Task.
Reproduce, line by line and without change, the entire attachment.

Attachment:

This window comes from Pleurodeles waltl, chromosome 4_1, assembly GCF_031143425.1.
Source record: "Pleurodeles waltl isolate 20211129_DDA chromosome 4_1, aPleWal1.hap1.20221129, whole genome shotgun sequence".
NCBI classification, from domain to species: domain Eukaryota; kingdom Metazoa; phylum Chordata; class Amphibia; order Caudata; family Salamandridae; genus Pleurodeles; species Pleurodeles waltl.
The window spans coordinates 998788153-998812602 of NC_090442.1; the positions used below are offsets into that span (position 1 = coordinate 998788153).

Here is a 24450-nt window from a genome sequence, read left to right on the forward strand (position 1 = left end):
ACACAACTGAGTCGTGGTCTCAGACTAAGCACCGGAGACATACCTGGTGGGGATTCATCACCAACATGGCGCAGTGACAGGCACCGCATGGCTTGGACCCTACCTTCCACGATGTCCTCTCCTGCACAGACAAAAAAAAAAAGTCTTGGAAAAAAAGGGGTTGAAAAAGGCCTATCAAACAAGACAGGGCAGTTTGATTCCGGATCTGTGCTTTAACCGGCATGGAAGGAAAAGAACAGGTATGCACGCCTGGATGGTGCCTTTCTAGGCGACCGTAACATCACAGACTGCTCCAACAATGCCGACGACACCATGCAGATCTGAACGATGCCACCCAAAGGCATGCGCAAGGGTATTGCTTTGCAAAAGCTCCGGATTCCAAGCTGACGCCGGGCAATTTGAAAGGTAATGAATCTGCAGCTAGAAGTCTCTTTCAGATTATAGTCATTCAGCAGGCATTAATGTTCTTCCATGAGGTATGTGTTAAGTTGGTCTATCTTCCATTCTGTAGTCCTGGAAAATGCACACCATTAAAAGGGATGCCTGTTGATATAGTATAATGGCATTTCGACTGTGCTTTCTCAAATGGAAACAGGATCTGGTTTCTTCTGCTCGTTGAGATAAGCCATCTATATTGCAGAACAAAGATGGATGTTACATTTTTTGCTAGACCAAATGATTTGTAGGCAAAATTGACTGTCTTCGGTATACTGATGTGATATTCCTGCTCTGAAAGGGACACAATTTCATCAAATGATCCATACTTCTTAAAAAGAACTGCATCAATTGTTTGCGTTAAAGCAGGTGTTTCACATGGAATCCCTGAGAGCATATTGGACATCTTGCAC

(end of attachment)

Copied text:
This window comes from Pleurodeles waltl, chromosome 4_1, assembly GCF_031143425.1.
Source record: "Pleurodeles waltl isolate 20211129_DDA chromosome 4_1, aPleWal1.hap1.20221129, whole genome shotgun sequence".
NCBI classification, from domain to species: domain Eukaryota; kingdom Metazoa; phylum Chordata; class Amphibia; order Caudata; family Salamandridae; genus Pleurodeles; species Pleurodeles waltl.
The window spans coordinates 998788153-998812602 of NC_090442.1; the positions used below are offsets into that span (position 1 = coordinate 998788153).

Here is a 24450-nt window from a genome sequence, read left to right on the forward strand (position 1 = left end):
ACACAACTGAGTCGTGGTCTCAGACTAAGCACCGGAGACATACCTGGTGGGGATTCATCACCAACATGGCGCAGTGACAGGCACCGCATGGCTTGGACCCTACCTTCCACGATGTCCTCTCCTGCACAGACAAAAAAAAAAAGTCTTGGAAAAAAAGGGGTTGAAAAAGGCCTATCAAACAAGACAGGGCAGTTTGATTCCGGATCTGTGCTTTAACCGGCATGGAAGGAAAAGAACAGGTATGCACGCCTGGATGGTGCCTTTCTAGGCGACCGTAACATCACAGACTGCTCCAACAATGCCGACGACACCATGCAGATCTGAACGATGCCACCCAAAGGCATGCGCAAGGGTATTGCTTTGCAAAAGCTCCGGATTCCAAGCTGACGCCGGGCAATTTGAAAGGTAATGAATCTGCAGCTAGAAGTCTCTTTCAGATTATAGTCATTCAGCAGGCATTAATGTTCTTCCATGAGGTATGTGTTAAGTTGGTCTATCTTCCATTCTGTAGTCCTGGAAAATGCACACCATTAAAAGGGATGCCTGTTGATATAGTATAATGGCATTTCGACTGTGCTTTCTCAAATGGAAACAGGATCTGGTTTCTTCTGCTCGTTGAGATAAGCCATCTATATTGCAGAACAAAGATGGATGTTACATTTTTTGCTAGACCAAATGATTTGTAGGCAAAATTGACTGTCTTCGGTATACTGATGTGATATTCCTGCTCTGAAAGGGACACAATTTCATCAAATGATCCATACTTCTTAAAAAGAACTGCATCAATTGTTTGCGTTAAAGCAGGTGTTTCACATGGAATCCCTGAGAGCATATTGGACATCTTGCAC